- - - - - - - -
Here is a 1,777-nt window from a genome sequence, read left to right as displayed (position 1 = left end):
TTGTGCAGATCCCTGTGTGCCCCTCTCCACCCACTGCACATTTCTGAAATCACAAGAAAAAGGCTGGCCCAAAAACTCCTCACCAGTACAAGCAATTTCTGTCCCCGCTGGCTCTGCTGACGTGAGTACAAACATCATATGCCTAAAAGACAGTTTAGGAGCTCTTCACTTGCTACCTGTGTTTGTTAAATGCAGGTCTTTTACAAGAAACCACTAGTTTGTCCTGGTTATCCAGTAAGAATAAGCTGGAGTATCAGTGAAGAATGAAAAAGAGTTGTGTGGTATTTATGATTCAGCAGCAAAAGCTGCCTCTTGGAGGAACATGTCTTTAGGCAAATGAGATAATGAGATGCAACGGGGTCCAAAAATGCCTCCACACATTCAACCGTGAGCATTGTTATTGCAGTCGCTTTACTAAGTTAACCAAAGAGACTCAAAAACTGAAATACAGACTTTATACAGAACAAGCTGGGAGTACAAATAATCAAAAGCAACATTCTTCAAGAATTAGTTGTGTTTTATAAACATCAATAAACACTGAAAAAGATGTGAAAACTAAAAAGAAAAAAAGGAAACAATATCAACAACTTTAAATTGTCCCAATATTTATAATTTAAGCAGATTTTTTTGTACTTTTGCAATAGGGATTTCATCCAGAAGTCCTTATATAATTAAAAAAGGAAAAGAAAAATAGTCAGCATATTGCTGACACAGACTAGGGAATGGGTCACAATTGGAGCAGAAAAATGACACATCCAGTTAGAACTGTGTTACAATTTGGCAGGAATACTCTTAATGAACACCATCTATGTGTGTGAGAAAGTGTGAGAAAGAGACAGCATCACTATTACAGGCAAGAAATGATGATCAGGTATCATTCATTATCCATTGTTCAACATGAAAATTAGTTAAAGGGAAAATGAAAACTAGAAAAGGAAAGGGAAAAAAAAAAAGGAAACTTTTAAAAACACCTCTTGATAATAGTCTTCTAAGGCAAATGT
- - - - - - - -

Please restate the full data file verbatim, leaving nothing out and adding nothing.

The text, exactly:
Here is a 1,777-nt window from a genome sequence, read left to right as displayed (position 1 = left end):
TTGTGCAGATCCCTGTGTGCCCCTCTCCACCCACTGCACATTTCTGAAATCACAAGAAAAAGGCTGGCCCAAAAACTCCTCACCAGTACAAGCAATTTCTGTCCCCGCTGGCTCTGCTGACGTGAGTACAAACATCATATGCCTAAAAGACAGTTTAGGAGCTCTTCACTTGCTACCTGTGTTTGTTAAATGCAGGTCTTTTACAAGAAACCACTAGTTTGTCCTGGTTATCCAGTAAGAATAAGCTGGAGTATCAGTGAAGAATGAAAAAGAGTTGTGTGGTATTTATGATTCAGCAGCAAAAGCTGCCTCTTGGAGGAACATGTCTTTAGGCAAATGAGATAATGAGATGCAACGGGGTCCAAAAATGCCTCCACACATTCAACCGTGAGCATTGTTATTGCAGTCGCTTTACTAAGTTAACCAAAGAGACTCAAAAACTGAAATACAGACTTTATACAGAACAAGCTGGGAGTACAAATAATCAAAAGCAACATTCTTCAAGAATTAGTTGTGTTTTATAAACATCAATAAACACTGAAAAAGATGTGAAAACTAAAAAGAAAAAAAGGAAACAATATCAACAACTTTAAATTGTCCCAATATTTATAATTTAAGCAGATTTTTTTGTACTTTTGCAATAGGGATTTCATCCAGAAGTCCTTATATAATTAAAAAAGGAAAAGAAAAATAGTCAGCATATTGCTGACACAGACTAGGGAATGGGTCACAATTGGAGCAGAAAAATGACACATCCAGTTAGAACTGTGTTACAATTTGGCAGGAATACTCTTAATGAACACCATCTATGTGTGTGAGAAAGTGTGAGAAAGAGACAGCATCACTATTACAGGCAAGAAATGATGATCAGGTATCATTCATTATCCATTGTTCAACATGAAAATTAGTTAAAGGGAAAATGAAAACTAGAAAAGGAAAGGGAAAAAAAAAAAGGAAACTTTTAAAAACACCTCTTGATAATAGTCTTCTAAGGCAAATGT